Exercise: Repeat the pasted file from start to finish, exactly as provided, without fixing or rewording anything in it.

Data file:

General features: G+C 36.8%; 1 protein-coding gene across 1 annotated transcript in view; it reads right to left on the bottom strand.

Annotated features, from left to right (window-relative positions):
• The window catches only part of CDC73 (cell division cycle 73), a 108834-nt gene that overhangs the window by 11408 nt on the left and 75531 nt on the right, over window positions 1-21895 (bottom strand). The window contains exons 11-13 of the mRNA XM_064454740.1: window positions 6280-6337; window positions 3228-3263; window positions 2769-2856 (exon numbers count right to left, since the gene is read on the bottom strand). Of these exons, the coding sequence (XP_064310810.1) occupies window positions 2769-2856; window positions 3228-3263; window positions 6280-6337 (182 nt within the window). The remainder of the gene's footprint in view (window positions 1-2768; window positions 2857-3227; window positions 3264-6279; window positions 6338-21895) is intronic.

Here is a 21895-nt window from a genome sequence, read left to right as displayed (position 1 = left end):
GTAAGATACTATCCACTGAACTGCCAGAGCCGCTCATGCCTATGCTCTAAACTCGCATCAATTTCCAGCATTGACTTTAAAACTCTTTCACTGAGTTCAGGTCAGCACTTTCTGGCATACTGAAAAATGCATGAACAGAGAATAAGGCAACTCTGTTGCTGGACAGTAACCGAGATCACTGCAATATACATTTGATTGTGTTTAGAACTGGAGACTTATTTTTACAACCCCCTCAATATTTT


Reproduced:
General features: G+C 36.8%; 1 protein-coding gene across 1 annotated transcript in view; it reads right to left on the bottom strand.

Annotated features, from left to right (window-relative positions):
• The window catches only part of CDC73 (cell division cycle 73), a 108834-nt gene that overhangs the window by 11408 nt on the left and 75531 nt on the right, over window positions 1-21895 (bottom strand). The window contains exons 11-13 of the mRNA XM_064454740.1: window positions 6280-6337; window positions 3228-3263; window positions 2769-2856 (exon numbers count right to left, since the gene is read on the bottom strand). Of these exons, the coding sequence (XP_064310810.1) occupies window positions 2769-2856; window positions 3228-3263; window positions 6280-6337 (182 nt within the window). The remainder of the gene's footprint in view (window positions 1-2768; window positions 2857-3227; window positions 3264-6279; window positions 6338-21895) is intronic.

Here is a 21895-nt window from a genome sequence, read left to right as displayed (position 1 = left end):
GTAAGATACTATCCACTGAACTGCCAGAGCCGCTCATGCCTATGCTCTAAACTCGCATCAATTTCCAGCATTGACTTTAAAACTCTTTCACTGAGTTCAGGTCAGCACTTTCTGGCATACTGAAAAATGCATGAACAGAGAATAAGGCAACTCTGTTGCTGGACAGTAACCGAGATCACTGCAATATACATTTGATTGTGTTTAGAACTGGAGACTTATTTTTACAACCCCCTCAATATTTT